Here’s the Story of How We Built “Uber for Photographers”
Photo by slon_dot_pics from Pexels
In late November 2017, I met up with an old school friend, Ali Sarraf, for dinner in London. We’d both studied Computer Science at university and had been working on different startups.
I’d recently stopped working on Tripr, a social app to connect travelers crossing paths on their trips. And Ali had recently stopped working on his startup too.
Although I was working full-time at Facebook and he was working at Google, we thought it would be fun to work on a side project together.
One idea I had wanted to explore for a while was an app to book photographers on-demand, similar in functionality to Uber.
We did a bit of googling and discovered that no app like this existed. The idea grew on us, and after a couple of weeks, we started working on it.
First, we thought about who our target market was. My initial hunch was that Instagram bloggers would love an app like this. We brainstormed a few more potential customers, and wrote up detailed personas for each one.
We quickly realized that the photography market was fragmented. Couples wanted wedding photos, parents wanted family photoshoots, individuals wanted profile pictures, and businesses wanted photos of their products and premises. Each segment of the market would need to be addressed in a different way.
We decided the sensible thing was to start with one segment. So we focussed on individual consumers. We figured it would be easier to reach individuals with Facebook ads and quickly know whether we could acquire them as customers.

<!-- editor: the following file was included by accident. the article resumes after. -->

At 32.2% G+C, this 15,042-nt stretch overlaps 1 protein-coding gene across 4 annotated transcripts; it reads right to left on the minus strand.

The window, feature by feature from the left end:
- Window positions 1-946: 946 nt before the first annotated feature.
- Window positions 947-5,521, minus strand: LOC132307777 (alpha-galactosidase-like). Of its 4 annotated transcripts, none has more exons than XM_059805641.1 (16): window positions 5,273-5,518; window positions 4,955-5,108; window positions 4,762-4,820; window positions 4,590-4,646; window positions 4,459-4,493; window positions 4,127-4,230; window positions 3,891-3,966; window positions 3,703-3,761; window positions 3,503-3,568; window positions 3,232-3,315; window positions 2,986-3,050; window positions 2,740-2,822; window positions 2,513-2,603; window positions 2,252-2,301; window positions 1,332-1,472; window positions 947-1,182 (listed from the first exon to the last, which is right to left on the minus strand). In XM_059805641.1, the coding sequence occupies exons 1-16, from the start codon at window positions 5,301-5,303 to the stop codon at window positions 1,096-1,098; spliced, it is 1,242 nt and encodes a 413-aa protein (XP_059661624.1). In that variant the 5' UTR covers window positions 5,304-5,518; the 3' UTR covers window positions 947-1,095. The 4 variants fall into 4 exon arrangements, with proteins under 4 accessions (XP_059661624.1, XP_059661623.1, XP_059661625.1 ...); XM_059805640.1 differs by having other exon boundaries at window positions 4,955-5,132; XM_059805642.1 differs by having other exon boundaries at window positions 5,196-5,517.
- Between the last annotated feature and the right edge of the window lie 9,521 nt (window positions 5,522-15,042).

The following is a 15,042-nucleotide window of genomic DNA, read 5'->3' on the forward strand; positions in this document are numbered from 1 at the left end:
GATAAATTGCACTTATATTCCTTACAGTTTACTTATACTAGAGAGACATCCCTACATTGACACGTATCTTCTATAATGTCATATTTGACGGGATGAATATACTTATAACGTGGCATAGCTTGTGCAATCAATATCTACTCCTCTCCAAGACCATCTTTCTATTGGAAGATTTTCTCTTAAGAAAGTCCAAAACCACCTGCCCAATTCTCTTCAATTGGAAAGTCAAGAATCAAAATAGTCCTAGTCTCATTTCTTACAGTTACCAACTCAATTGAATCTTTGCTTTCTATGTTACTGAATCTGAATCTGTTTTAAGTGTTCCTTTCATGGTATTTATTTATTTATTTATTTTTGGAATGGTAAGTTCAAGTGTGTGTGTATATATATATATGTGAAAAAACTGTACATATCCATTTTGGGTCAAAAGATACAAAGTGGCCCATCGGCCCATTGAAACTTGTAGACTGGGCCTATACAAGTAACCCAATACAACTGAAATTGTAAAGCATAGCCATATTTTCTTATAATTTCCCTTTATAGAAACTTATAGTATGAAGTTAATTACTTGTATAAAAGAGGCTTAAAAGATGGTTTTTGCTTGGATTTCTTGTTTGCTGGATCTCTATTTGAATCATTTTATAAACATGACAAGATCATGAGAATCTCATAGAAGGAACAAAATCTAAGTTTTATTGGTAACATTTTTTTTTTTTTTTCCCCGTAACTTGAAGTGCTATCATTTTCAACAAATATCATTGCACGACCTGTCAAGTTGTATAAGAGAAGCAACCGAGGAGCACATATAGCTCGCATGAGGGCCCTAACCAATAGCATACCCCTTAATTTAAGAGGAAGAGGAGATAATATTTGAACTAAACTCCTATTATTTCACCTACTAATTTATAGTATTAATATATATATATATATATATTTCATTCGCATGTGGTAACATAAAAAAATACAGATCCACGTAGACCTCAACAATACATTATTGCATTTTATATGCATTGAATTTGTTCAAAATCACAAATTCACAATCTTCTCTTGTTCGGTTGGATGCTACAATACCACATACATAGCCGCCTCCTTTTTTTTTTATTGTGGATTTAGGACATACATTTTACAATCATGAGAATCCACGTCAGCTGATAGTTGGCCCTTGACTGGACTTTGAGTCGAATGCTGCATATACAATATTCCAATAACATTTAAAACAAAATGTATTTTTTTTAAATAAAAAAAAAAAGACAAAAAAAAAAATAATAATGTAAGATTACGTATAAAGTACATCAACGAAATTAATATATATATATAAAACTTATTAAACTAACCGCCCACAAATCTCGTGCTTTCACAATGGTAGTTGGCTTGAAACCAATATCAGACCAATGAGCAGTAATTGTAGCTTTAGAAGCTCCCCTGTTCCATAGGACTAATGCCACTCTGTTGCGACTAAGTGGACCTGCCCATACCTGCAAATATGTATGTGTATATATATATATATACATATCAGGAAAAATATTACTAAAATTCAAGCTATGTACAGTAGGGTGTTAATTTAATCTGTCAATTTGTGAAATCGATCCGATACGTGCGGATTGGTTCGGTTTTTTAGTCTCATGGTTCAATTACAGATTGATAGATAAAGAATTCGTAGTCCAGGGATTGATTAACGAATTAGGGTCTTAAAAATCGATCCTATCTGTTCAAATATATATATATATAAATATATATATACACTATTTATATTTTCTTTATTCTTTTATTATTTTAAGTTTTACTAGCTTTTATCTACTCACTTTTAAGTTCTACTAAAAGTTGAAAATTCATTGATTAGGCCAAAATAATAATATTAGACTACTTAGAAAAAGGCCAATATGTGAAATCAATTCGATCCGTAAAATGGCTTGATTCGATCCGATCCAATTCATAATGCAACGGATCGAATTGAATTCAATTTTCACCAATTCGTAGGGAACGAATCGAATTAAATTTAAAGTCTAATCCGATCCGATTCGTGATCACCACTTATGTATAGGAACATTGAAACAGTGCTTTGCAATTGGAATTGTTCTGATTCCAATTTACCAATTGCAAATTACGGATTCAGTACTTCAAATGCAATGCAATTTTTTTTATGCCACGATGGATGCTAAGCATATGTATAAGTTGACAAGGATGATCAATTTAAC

Before we started building the product, we set up a landing page to explain the app, allowing people to sign up for early access. We created a Facebook Page and an Instagram account, and used some of my Facebook ad credit to run a campaign targeting bloggers. In a few days we had over 100 signups. We decided it was time to start building the product.
We used a whiteboard to draw wireframes of what each screen of the app would look like, taking inspiration from Uber’s design and UX. We converted these wireframes into Sketch designs, and used the InVision plugin to create an interactive prototype that could be loaded onto a mobile device. We put the prototype into the hands of friends and family, and watched as they tapped about the screens. We got some early feedback, discovered a few bottlenecks and improved the designs.
At this point, we decided to build a functioning product so we could launch and see what real people made of it. From a technical perspective, it was a complex project.